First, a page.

MADISON, WI (WTAQ) - The U.S. Justice Department has told Wisconsin’s education agency to make sure that disabled students in the private school voucher program are not discriminated against.
The American Civil Liberties Union, Disability Rights-Wisconsin, and the parents of three kids filed a complaint in 2011. They said the Milwaukee private schools in the state’s voucher program were short-changing disabled youngsters.
Justice officials told the state Department of Public Instruction to improve its oversight of voucher schools, and their practices for enrolling and serving disabled students. The complaint said less than two-percent of voucher students had plans to have special needs met, compared to 20-percent in the Milwaukee Public Schools.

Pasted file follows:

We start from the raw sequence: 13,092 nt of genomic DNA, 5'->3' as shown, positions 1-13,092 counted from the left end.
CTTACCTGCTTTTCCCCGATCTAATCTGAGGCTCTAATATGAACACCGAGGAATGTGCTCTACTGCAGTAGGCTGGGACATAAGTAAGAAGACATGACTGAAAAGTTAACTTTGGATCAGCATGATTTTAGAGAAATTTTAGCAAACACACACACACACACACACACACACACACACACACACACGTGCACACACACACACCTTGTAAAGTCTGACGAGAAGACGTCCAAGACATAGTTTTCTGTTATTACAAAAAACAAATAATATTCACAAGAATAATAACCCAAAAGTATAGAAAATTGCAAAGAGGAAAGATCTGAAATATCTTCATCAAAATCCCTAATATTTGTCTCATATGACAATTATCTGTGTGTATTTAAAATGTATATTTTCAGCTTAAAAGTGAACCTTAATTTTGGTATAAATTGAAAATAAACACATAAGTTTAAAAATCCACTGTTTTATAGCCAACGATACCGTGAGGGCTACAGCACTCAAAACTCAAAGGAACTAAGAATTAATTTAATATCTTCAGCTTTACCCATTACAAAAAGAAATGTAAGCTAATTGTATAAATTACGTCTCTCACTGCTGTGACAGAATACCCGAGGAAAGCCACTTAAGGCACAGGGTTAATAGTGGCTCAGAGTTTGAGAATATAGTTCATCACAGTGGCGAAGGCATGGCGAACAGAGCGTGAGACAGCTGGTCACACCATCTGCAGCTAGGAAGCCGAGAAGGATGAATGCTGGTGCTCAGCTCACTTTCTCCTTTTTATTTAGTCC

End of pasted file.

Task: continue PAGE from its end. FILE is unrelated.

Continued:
Voucher school officials have disputed the percentages.
They say they’re too low because the government doesn’t give them the financial incentives that the public schools get to serve such children.
Washington told the DPI to set up a system for handling discrimination complaints from voucher students – and to collect more information about disabled youngsters starting next fall.
The Justice Department actually gave its order on April ninth, but it was not made public until Thursday, after the ACLU obtained the order using the Freedom of Information Act.
The DPI says it’s still reviewing the federal order.